In accordance with this invention a polarizing light filter and an analyzing polarizing light filter are carried coaxially on a housing. One of these polarizing filters is mounted rigidly to the housing so as not to be movable relative to the housing and is connected to the other by means of a flexible coupling which allows the filters to rotate relative to each other. A light source is beamed through the filters and thence to a photo cell. When vibrations are received by the housing, the housingand hence the rigidly mounted polarizing filter-is displaced in the direction of the vibrations; however, the other polarizing filter tends to remain stationary because of its inertia thus creating relative rotational motion between the two filters about their common axis. This results in a variation in the light transmission which can be detected by the photocell.
In the drawings, forming a part hereof, in which like reference characters represent like elements in the various views:
FIGURE 1 is a perspective view of one embodiment of the rotational seismometer of this invention with auxiliary equipment shown in diagrammatic form;
FIGURE 2 is an elevation view of an alternate type of flexible coupling between filters; and
FIGURE 3 is an exploded view of a preferred type of flexible coupling between filters.
Rigidly mounted polarizing light filter 12 and stationary polarizing light filter 14 are coaxially mounted on shaft 16 which is carried by housing 18, said housing having a base 19, walls 21, 23, and 25, top 27, and folding front wall cover 29.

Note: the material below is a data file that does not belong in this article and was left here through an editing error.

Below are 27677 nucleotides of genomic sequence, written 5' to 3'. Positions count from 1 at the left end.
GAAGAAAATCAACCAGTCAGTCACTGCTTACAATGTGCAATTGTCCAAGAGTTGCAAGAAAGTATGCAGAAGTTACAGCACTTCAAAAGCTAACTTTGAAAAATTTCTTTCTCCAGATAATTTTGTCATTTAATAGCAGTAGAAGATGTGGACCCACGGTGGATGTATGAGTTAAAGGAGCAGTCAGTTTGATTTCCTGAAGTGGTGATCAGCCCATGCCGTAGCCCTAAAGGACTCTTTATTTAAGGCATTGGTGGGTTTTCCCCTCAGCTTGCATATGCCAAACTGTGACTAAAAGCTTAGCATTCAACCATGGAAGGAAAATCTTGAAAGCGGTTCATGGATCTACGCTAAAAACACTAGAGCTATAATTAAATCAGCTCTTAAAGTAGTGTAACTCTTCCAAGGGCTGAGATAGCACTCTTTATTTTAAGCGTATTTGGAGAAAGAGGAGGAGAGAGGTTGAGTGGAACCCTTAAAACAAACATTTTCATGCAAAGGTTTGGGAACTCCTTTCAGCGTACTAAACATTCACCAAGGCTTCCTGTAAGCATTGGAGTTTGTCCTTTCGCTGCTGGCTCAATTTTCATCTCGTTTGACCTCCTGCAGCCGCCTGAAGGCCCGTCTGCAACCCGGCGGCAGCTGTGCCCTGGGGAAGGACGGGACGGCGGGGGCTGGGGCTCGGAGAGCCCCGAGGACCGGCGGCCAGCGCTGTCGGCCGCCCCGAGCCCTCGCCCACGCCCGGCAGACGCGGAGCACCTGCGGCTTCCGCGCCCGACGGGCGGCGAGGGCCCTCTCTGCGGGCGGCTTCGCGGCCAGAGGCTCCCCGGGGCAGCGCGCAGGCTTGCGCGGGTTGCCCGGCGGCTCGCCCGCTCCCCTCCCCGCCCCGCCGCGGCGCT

Filter 12 is rigidly mounted to the shaft and the shaft is rigidly mounted to the frame; thus filter 12 is not movable relative to housing 18. Filter 14 is mounted on a flexible pivot so as to be rotatable relative to filter 12. Thus, rotatably mounted filter 14 is the stationary filter While rigidly mounted filter 12 rotates along with the housing about the common axis and relative to filter 14. A light source 20 beams light through rigidly mounted filter 12, then through stationary filter 14 and thence to a light sensitive detector such as photocell 22. The signal generated by photocell 22 is fed to amplifier 24 through conduit 31 and thence to recorder 26 via conduit 33. Weights such as weights 28 and 30 on the stationary filter 14 increase its inertia. An electrical damping system comprises soft iron ring 32 around filter 14 and a magnet 34 which establishes a magnetic field which retards movement of iron ring 32.
Referring now to FIGURE 2 there is shown an alternate type of flexible coupling wherein the filters 12 and 14 are mounted rigidly on a fine wire 116 which serves as the shaft. Supports 36 and 38, mounted so as not to interfere with the light beam, hold filter 12 rigid with respect to the housing. Supports 40 and 42 carry bushings 44 and 46 which prevent any translational motion but allow rotational motion due to the resiliency of the wire.
Referring now to FIGURE 3 there is shown another alternate type of flexible coupling which is the presently preferred form for this coupling wherein the filters 12 and 14 are connected together by elongated resilient flexure plates 48 and 50. Each flexure plate is secured to filter 12 at one end and to filter 14 at the other end. That is, fiexure plate 48 is secured to filter 12 along weld line 52 and to filter 14 along weld line 54. Flexure plate 50 is secured to filter 14 along weld line 56 and to filter 12 along weld line 58. While it is not shown in the exploded view, the positioning of weld line 54 on filter 14 is identical to the positioning of weld line 58 on filter 12 and the positioning of weld line 56 on filter 14 is identical to the positioning of weld line 52 on filter 12. The weld lines may be formed by an adhesive or, alternatively, the flexure plates can be provided with brackets and secured to the filters with screws, or they may be affixed by any other suitable means.